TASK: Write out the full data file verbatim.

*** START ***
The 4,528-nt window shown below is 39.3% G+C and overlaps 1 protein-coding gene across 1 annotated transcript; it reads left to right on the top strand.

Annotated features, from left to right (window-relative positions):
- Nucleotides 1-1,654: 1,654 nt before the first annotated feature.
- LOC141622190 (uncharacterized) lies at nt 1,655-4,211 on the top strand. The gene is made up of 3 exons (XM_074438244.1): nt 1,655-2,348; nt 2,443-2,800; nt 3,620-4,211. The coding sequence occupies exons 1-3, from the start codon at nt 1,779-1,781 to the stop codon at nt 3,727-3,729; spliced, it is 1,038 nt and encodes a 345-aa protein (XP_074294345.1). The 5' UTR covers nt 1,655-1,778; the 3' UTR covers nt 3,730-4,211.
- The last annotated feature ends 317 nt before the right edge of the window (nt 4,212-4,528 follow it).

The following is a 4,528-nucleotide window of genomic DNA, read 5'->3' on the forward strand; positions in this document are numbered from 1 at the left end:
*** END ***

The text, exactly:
The 4,528-nt window shown below is 39.3% G+C and overlaps 1 protein-coding gene across 1 annotated transcript; it reads left to right on the top strand.

Annotated features, from left to right (window-relative positions):
- Nucleotides 1-1,654: 1,654 nt before the first annotated feature.
- LOC141622190 (uncharacterized) lies at nt 1,655-4,211 on the top strand. The gene is made up of 3 exons (XM_074438244.1): nt 1,655-2,348; nt 2,443-2,800; nt 3,620-4,211. The coding sequence occupies exons 1-3, from the start codon at nt 1,779-1,781 to the stop codon at nt 3,727-3,729; spliced, it is 1,038 nt and encodes a 345-aa protein (XP_074294345.1). The 5' UTR covers nt 1,655-1,778; the 3' UTR covers nt 3,730-4,211.
- The last annotated feature ends 317 nt before the right edge of the window (nt 4,212-4,528 follow it).

The following is a 4,528-nucleotide window of genomic DNA, read 5'->3' on the forward strand; positions in this document are numbered from 1 at the left end: